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(2014) A critique of judgment in film and television, Dordrecht, Springer.

Cinematic judgment and universal communicability

on Benjamin and Kant with Metz

Richard Rushton

pp. 202-218

What does Christian Metz mean when he writes, in The Imaginary Signifier, that "the spectator identifies with himself, with himself as a pure act of perception (as wakefulness, alertness): as the condition of possibility of the perceived and hence as a kind of transcendental subject, which comes before every there is" (1982, 49)? What does Metz mean, first of all, by declaring that the spectator identities with himself? What is a "pure act of perception"? What, furthermore, is a "condition of possibility" that opens up or grounds ("comes before") this perception? What is a "transcendental subject," and why or how does such a subject come before every "there is"? There is a great deal contained in this sentence that comes as a culmination of a number of observations Metz makes in his famous essay.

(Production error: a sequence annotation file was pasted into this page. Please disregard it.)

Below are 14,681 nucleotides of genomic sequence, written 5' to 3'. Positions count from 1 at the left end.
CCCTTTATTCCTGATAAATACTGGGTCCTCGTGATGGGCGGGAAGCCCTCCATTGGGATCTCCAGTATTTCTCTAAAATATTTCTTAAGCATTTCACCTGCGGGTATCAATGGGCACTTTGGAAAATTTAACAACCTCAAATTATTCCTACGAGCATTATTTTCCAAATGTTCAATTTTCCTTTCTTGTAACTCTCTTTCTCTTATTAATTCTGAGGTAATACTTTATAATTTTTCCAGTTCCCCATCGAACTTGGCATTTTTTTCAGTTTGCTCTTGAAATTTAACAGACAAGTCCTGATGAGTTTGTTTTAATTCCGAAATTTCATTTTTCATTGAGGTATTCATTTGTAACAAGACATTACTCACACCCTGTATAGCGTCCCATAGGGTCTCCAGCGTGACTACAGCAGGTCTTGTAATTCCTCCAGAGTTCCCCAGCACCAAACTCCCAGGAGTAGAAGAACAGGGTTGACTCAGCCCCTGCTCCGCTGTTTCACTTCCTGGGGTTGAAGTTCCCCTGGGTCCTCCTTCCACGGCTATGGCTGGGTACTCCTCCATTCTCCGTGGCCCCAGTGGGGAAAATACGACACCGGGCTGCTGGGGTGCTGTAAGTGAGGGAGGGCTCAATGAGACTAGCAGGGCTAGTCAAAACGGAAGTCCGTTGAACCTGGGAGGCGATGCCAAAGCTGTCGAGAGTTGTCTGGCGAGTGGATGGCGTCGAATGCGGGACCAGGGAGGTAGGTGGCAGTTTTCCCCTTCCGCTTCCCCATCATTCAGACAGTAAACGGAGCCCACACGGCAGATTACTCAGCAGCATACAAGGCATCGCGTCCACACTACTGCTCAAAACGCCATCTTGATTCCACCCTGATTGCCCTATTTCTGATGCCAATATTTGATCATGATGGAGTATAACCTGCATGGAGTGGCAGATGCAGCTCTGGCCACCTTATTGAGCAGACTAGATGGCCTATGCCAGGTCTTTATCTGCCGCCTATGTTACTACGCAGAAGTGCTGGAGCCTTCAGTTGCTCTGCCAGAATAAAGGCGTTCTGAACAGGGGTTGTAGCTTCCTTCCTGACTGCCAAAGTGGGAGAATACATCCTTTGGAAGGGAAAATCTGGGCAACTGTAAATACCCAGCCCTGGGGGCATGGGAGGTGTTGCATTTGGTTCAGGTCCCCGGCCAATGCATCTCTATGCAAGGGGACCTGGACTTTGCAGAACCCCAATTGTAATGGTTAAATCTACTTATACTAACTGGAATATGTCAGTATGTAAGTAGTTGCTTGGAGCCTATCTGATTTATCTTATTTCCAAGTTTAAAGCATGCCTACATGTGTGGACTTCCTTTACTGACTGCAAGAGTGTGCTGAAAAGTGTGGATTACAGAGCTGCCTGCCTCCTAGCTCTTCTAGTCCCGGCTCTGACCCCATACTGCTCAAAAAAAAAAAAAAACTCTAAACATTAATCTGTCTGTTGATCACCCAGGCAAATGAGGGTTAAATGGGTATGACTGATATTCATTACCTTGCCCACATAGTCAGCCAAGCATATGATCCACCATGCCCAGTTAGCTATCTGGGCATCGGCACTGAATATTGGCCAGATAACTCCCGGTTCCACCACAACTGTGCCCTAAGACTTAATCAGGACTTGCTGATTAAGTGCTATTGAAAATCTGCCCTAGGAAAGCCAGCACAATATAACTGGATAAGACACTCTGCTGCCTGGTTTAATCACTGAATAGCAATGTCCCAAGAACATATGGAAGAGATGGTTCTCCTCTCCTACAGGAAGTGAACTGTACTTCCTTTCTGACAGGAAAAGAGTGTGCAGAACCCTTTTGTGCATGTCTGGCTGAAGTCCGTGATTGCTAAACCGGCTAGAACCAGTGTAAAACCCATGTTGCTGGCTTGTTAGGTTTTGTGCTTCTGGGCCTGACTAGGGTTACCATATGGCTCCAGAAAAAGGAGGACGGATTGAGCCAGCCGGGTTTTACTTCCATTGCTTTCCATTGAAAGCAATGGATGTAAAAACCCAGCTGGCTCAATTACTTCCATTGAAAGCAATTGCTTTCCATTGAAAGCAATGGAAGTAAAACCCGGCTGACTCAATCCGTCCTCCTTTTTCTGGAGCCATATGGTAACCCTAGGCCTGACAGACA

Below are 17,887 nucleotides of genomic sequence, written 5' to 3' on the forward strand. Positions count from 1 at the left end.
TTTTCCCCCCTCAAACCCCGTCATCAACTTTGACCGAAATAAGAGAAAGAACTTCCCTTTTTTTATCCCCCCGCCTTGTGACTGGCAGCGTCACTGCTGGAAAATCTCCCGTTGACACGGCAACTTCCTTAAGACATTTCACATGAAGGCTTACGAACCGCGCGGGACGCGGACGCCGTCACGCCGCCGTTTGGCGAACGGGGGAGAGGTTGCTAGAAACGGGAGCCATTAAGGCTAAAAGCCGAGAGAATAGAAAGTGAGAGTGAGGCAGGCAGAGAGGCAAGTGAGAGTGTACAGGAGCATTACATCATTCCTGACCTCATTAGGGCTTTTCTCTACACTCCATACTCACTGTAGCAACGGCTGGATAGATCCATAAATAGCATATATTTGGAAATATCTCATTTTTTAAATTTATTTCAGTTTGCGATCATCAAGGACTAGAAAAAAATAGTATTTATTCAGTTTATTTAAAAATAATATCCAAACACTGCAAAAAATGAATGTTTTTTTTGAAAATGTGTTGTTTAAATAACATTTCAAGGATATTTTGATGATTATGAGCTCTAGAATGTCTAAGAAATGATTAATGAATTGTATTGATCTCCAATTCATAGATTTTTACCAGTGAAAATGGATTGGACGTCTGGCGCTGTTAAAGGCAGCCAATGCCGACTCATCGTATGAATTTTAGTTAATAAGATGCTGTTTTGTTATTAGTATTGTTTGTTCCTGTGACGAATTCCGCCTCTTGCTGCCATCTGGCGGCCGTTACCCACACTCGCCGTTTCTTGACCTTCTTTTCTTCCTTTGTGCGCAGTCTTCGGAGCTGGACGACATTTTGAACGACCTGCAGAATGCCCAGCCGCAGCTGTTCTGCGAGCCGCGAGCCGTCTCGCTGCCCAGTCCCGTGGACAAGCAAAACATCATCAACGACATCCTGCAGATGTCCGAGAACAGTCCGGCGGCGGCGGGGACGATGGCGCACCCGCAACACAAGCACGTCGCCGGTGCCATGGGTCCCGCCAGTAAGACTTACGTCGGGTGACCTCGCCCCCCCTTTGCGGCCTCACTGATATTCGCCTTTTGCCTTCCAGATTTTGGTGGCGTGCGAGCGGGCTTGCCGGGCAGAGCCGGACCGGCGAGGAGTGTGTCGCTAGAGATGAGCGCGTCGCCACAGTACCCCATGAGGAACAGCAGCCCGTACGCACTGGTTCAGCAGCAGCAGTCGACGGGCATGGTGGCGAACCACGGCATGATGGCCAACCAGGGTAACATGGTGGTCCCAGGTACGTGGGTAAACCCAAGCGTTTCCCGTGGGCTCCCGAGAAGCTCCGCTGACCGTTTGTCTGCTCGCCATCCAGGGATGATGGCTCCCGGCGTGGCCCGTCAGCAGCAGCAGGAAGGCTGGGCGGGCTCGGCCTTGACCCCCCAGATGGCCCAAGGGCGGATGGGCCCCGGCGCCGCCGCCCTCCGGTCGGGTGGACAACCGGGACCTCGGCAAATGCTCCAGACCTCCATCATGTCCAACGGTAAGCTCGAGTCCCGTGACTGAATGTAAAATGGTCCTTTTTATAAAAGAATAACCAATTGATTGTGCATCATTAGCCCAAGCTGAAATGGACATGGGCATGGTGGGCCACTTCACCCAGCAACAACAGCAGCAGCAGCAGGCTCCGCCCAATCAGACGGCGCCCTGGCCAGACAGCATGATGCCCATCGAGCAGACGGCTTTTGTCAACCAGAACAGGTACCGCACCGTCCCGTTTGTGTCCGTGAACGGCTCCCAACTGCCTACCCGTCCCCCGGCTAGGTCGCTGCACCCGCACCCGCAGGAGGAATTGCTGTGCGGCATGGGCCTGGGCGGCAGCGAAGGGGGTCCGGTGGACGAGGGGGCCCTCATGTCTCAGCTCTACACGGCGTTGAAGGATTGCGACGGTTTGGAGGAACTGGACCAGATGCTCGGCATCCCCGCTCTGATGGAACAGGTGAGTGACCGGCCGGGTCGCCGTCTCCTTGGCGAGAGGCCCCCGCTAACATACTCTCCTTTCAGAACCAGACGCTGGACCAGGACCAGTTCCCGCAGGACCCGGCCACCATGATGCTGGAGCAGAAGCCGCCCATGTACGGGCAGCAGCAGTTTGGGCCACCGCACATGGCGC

Publication details

DOI: 10.1057/9781137014184_10

Full citation:

Rushton, R. (2014)., Cinematic judgment and universal communicability: on Benjamin and Kant with Metz, in S. Panse & D. Rothermel (eds.), A critique of judgment in film and television, Dordrecht, Springer, pp. 202-218.

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